But "[d]ocuments may be authenticated in immigration proceedings through any recognized procedure, such as those required by INS regulations or by the Federal Rules of Civil Procedure. The procedure specified in 8 C.F.R. § 287.6 provides one, but not the exclusive method." Khan v. INS, 237 F.3d 1143, 1144 (9th Cir. 2001) (per curiam) (internal quotation marks and citations omitted). Thus, the IJ erred by refusing to allow Jiang to authenticate the foreign documents through his own testimony. See Vatyan v. Mukasey, 508 F.3d 1179, 1183 (9th Cir. 2007) (holding that the IJ must consider a petitioner's testimony as evidence that is relevant to the issue of a document's authenticity). And the IJ also erred by refusing to accept as evidence the attestation in the Notarial Certificate without consular certification, in violation of Federal Rule of Civil Procedure 44(a)(2)(C)(ii) (permitting the lack of a foreign record "to be evidenced by an attested summary with or without a final certification").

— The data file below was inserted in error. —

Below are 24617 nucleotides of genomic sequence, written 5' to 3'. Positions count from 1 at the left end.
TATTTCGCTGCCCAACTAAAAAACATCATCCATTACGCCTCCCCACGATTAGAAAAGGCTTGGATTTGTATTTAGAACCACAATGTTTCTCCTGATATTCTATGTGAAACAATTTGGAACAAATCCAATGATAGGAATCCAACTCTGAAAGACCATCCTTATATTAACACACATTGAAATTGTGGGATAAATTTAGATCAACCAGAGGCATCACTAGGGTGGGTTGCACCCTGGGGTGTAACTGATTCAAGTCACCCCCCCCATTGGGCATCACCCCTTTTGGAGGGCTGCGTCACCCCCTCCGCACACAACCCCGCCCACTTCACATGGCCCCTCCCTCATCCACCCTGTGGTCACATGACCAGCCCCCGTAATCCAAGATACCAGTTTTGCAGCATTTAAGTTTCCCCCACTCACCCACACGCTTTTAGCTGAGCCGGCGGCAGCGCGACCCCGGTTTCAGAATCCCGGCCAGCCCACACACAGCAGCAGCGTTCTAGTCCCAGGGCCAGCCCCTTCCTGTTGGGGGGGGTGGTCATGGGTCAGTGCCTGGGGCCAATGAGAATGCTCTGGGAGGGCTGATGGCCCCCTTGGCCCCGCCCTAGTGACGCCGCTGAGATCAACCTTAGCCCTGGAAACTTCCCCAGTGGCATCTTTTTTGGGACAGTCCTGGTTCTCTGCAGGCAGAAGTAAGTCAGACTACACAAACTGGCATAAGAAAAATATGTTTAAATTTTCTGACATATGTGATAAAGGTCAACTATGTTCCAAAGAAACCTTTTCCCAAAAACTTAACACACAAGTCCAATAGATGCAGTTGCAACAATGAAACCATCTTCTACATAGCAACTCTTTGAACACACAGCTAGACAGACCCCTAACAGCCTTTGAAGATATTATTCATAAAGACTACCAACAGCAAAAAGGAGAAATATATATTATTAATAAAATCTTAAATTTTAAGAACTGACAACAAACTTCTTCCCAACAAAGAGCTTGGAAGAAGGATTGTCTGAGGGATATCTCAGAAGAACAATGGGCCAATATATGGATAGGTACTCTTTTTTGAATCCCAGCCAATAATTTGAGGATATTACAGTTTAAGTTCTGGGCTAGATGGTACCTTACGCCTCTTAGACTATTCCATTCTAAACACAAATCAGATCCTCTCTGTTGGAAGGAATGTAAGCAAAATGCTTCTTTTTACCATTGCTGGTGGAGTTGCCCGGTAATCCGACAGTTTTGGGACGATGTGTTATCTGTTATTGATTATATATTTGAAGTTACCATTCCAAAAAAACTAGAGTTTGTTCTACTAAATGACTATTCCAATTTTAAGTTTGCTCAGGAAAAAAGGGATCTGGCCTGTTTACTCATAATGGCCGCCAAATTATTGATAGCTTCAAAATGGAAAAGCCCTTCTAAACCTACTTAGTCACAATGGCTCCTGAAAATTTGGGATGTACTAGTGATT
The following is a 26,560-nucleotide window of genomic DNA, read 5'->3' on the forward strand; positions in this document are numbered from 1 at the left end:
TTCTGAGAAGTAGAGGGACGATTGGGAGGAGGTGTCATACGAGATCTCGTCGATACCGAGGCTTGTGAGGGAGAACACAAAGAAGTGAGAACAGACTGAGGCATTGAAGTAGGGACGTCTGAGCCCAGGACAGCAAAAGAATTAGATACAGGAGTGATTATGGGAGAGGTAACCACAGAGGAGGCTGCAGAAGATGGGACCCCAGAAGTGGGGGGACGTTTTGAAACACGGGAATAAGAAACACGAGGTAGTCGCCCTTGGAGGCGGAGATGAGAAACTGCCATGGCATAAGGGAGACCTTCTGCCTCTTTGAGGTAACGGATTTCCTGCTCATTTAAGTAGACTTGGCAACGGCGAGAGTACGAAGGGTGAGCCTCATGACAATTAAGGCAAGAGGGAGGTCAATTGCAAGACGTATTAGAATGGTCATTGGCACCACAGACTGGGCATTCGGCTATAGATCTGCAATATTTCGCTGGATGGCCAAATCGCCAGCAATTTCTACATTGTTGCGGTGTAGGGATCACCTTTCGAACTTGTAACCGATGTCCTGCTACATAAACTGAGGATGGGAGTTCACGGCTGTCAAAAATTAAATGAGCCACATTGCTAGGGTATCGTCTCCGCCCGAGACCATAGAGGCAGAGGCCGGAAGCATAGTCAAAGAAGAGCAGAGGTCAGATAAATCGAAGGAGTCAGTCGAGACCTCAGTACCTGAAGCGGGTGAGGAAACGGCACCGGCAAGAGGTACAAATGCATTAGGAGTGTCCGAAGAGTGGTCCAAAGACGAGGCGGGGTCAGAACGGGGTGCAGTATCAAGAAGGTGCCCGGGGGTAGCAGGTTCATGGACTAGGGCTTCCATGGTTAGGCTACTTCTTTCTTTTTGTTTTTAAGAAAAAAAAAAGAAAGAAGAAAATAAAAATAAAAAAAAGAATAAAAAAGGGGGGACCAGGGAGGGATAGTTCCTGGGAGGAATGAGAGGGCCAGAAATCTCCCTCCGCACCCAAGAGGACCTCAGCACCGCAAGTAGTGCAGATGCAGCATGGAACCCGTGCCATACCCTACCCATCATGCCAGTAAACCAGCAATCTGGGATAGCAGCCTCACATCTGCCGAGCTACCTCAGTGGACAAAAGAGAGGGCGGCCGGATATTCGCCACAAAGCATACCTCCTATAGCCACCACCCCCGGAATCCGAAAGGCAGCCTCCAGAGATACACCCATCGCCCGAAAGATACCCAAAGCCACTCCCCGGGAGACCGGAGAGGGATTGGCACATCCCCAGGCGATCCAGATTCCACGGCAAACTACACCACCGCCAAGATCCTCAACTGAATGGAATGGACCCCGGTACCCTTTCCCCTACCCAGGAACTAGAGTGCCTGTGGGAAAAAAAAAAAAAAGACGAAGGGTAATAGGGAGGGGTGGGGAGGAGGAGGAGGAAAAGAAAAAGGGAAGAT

The documents that Jiang offered as proof of his unmarried status, had they been accepted into evidence, would have demonstrated that Jiang is the unmarried son of a United States citizen and is, therefore, eligible for adjustment of status. See 8 U.S.C. §§ 1255(a), 1153(a)(1). Thus, substantial evidence does not support the IJ's finding to the contrary.
The IJ also abused her discretion by denying Jiang's motion for a continuance, and the BIA erred in upholding the denial. See Ahmed v. Holder, 569 F.3d 1009, 1012 (9th Cir. 2009). We weigh four factors to determine whether the BIA has abused its discretion in denying a continuance: 1) the importance of the evidence, 2) the unreasonableness of the immigrant's conduct, 3) the inconvenience to the court, and 4) the number of continuances previously granted. Cui v. Mukasey, 538 F.3d 1289, 1292 (9th Cir. 2008) (citing Baires v. INS, 856 F.2d 89, 92-93 (9th Cir. 1988)).